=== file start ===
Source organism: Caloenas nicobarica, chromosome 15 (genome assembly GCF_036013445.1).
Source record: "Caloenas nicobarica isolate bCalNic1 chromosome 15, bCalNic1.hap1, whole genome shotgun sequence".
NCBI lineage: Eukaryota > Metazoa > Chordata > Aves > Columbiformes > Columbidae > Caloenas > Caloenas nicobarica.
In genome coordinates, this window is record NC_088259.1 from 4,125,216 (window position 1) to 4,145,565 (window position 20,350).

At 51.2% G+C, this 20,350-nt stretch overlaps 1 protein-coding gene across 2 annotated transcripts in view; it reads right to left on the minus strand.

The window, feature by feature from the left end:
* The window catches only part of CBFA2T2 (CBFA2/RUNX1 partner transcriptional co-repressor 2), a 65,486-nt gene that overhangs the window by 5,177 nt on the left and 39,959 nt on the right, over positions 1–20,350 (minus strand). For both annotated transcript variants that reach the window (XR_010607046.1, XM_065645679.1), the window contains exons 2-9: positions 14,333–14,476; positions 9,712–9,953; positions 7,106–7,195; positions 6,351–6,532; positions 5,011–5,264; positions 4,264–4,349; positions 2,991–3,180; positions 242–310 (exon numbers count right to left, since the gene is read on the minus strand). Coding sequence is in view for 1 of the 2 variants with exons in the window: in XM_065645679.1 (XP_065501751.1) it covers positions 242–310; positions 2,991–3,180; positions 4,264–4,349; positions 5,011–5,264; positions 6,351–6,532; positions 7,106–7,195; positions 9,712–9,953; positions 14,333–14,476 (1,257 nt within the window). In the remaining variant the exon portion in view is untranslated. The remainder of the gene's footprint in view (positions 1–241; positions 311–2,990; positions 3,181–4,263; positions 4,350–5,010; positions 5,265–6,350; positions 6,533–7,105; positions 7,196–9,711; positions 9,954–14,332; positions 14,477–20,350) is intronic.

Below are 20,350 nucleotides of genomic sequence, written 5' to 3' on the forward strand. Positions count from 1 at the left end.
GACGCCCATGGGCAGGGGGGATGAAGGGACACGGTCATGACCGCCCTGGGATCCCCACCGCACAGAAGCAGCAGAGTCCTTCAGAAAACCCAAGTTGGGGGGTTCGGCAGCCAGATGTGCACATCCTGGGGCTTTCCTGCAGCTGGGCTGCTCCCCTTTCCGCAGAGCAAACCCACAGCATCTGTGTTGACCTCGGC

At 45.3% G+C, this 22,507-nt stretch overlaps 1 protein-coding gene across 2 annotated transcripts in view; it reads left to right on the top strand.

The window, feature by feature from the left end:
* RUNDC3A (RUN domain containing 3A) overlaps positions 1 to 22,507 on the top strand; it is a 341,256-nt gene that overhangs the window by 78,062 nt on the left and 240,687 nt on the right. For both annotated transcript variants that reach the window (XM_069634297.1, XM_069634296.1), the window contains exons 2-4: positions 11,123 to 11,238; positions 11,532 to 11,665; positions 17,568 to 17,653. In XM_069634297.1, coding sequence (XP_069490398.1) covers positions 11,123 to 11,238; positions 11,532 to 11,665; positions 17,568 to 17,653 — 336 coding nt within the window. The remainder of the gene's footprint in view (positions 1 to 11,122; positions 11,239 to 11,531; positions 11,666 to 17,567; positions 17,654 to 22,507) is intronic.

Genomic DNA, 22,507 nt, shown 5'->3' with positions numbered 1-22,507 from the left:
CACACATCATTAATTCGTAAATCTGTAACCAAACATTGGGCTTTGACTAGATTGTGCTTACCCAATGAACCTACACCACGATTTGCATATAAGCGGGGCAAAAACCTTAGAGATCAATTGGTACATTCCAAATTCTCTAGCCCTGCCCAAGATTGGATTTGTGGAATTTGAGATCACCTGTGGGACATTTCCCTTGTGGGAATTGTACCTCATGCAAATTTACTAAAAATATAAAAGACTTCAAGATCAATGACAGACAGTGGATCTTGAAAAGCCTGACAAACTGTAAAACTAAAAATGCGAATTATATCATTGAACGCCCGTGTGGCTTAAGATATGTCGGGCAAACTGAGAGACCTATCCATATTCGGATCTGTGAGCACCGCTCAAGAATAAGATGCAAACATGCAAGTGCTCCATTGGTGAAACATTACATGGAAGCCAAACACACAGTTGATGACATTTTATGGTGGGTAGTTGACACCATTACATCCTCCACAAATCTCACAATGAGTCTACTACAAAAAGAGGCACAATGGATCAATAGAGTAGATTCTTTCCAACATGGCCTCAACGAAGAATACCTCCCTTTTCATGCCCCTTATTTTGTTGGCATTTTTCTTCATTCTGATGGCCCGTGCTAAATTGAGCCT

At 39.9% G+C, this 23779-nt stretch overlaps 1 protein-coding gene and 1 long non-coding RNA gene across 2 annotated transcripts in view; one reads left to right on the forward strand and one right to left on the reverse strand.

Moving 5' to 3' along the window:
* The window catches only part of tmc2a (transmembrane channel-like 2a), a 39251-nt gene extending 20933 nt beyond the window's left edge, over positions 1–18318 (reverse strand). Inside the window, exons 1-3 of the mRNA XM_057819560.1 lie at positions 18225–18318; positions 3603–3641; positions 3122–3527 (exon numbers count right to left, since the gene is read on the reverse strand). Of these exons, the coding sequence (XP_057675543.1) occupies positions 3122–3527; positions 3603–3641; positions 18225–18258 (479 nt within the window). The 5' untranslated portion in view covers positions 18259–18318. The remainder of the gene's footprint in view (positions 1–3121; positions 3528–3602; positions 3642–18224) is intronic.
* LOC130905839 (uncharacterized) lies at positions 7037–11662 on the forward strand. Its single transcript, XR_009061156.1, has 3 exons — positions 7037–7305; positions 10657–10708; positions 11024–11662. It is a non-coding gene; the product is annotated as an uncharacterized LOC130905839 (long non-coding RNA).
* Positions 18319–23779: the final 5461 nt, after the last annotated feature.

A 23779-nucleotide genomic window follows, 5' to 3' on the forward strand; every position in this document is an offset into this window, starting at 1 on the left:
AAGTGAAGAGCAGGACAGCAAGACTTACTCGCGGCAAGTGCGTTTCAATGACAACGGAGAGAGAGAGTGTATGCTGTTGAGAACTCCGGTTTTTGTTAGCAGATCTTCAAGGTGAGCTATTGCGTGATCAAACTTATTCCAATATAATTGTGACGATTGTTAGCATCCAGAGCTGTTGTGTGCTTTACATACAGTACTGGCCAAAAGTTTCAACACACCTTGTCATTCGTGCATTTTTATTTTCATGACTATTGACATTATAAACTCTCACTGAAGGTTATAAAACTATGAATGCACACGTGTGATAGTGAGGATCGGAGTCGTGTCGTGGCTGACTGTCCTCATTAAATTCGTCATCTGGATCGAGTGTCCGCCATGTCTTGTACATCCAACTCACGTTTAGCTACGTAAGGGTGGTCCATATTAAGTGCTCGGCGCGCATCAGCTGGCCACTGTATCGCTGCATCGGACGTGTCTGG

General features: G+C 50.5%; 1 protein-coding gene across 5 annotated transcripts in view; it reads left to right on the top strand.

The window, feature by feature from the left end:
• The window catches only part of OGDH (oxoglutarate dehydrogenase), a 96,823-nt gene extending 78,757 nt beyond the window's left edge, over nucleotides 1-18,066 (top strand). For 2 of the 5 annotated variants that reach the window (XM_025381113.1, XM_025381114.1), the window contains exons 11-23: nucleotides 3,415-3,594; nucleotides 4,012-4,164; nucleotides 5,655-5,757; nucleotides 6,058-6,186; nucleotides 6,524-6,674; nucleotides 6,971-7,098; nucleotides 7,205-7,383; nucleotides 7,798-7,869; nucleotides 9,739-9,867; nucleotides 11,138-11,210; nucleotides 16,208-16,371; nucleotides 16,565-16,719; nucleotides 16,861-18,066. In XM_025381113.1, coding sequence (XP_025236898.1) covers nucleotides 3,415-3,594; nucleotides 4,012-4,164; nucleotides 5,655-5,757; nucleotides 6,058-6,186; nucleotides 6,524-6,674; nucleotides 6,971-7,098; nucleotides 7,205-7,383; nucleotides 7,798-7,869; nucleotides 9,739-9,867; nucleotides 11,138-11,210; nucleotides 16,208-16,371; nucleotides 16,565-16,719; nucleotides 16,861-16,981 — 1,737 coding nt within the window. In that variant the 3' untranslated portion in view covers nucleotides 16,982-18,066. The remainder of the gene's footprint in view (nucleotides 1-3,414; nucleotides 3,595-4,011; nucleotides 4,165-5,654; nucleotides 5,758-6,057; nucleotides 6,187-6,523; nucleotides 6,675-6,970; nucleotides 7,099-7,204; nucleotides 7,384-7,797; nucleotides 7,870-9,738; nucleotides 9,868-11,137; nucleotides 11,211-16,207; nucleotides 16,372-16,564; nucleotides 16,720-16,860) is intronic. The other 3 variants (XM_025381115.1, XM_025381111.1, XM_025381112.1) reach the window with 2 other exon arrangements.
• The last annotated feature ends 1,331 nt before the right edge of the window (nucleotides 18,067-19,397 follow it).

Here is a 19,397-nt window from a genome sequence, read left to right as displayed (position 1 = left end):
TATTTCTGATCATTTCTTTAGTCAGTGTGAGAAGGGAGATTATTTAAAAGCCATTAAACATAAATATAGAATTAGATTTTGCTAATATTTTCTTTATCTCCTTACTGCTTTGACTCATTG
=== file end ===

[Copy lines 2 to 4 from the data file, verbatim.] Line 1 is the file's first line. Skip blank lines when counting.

Source record: "Caloenas nicobarica isolate bCalNic1 chromosome 15, bCalNic1.hap1, whole genome shotgun sequence".
NCBI lineage: Eukaryota > Metazoa > Chordata > Aves > Columbiformes > Columbidae > Caloenas > Caloenas nicobarica.
In genome coordinates, this window is record NC_088259.1 from 4,125,216 (window position 1) to 4,145,565 (window position 20,350).